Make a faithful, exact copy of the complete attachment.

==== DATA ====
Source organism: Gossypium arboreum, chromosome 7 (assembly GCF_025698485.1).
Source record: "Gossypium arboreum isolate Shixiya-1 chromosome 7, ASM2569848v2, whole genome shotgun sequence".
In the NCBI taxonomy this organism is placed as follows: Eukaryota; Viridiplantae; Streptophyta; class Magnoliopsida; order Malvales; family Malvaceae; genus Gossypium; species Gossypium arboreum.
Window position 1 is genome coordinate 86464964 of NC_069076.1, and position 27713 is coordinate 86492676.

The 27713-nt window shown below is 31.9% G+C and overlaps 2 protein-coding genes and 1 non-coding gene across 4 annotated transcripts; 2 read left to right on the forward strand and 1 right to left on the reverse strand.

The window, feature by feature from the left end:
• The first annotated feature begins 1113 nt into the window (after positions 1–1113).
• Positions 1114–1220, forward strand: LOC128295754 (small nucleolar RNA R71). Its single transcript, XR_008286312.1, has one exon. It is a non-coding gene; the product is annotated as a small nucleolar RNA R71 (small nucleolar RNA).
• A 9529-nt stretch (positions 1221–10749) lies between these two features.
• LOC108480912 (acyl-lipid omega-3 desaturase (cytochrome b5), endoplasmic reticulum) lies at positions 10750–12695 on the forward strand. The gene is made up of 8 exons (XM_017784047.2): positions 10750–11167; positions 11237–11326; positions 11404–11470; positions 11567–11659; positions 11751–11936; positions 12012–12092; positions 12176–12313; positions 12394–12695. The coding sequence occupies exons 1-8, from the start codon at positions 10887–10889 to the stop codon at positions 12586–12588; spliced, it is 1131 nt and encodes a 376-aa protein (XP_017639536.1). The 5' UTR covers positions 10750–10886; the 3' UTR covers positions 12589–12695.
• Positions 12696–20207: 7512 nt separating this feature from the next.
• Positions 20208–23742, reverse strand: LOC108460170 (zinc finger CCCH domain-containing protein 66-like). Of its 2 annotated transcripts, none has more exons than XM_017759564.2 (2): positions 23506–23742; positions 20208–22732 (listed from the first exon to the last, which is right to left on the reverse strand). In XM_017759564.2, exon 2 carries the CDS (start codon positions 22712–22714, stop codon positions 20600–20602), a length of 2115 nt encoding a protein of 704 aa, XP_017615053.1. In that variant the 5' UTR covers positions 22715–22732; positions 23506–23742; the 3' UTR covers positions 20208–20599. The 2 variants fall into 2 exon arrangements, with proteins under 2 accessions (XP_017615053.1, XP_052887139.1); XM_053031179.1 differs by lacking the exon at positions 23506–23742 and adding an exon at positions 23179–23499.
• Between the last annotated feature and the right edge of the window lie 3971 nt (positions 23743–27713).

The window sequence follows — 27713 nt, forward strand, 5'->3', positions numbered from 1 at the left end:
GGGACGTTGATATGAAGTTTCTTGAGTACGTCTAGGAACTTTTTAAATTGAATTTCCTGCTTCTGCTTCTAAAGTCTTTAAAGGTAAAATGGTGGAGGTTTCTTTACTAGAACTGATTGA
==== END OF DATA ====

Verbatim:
Source organism: Gossypium arboreum, chromosome 7 (assembly GCF_025698485.1).
Source record: "Gossypium arboreum isolate Shixiya-1 chromosome 7, ASM2569848v2, whole genome shotgun sequence".
In the NCBI taxonomy this organism is placed as follows: Eukaryota; Viridiplantae; Streptophyta; class Magnoliopsida; order Malvales; family Malvaceae; genus Gossypium; species Gossypium arboreum.
Window position 1 is genome coordinate 86464964 of NC_069076.1, and position 27713 is coordinate 86492676.

The 27713-nt window shown below is 31.9% G+C and overlaps 2 protein-coding genes and 1 non-coding gene across 4 annotated transcripts; 2 read left to right on the forward strand and 1 right to left on the reverse strand.

The window, feature by feature from the left end:
• The first annotated feature begins 1113 nt into the window (after positions 1–1113).
• Positions 1114–1220, forward strand: LOC128295754 (small nucleolar RNA R71). Its single transcript, XR_008286312.1, has one exon. It is a non-coding gene; the product is annotated as a small nucleolar RNA R71 (small nucleolar RNA).
• A 9529-nt stretch (positions 1221–10749) lies between these two features.
• LOC108480912 (acyl-lipid omega-3 desaturase (cytochrome b5), endoplasmic reticulum) lies at positions 10750–12695 on the forward strand. The gene is made up of 8 exons (XM_017784047.2): positions 10750–11167; positions 11237–11326; positions 11404–11470; positions 11567–11659; positions 11751–11936; positions 12012–12092; positions 12176–12313; positions 12394–12695. The coding sequence occupies exons 1-8, from the start codon at positions 10887–10889 to the stop codon at positions 12586–12588; spliced, it is 1131 nt and encodes a 376-aa protein (XP_017639536.1). The 5' UTR covers positions 10750–10886; the 3' UTR covers positions 12589–12695.
• Positions 12696–20207: 7512 nt separating this feature from the next.
• Positions 20208–23742, reverse strand: LOC108460170 (zinc finger CCCH domain-containing protein 66-like). Of its 2 annotated transcripts, none has more exons than XM_017759564.2 (2): positions 23506–23742; positions 20208–22732 (listed from the first exon to the last, which is right to left on the reverse strand). In XM_017759564.2, exon 2 carries the CDS (start codon positions 22712–22714, stop codon positions 20600–20602), a length of 2115 nt encoding a protein of 704 aa, XP_017615053.1. In that variant the 5' UTR covers positions 22715–22732; positions 23506–23742; the 3' UTR covers positions 20208–20599. The 2 variants fall into 2 exon arrangements, with proteins under 2 accessions (XP_017615053.1, XP_052887139.1); XM_053031179.1 differs by lacking the exon at positions 23506–23742 and adding an exon at positions 23179–23499.
• Between the last annotated feature and the right edge of the window lie 3971 nt (positions 23743–27713).

The window sequence follows — 27713 nt, forward strand, 5'->3', positions numbered from 1 at the left end:
GGGACGTTGATATGAAGTTTCTTGAGTACGTCTAGGAACTTTTTAAATTGAATTTCCTGCTTCTGCTTCTAAAGTCTTTAAAGGTAAAATGGTGGAGGTTTCTTTACTAGAACTGATTGA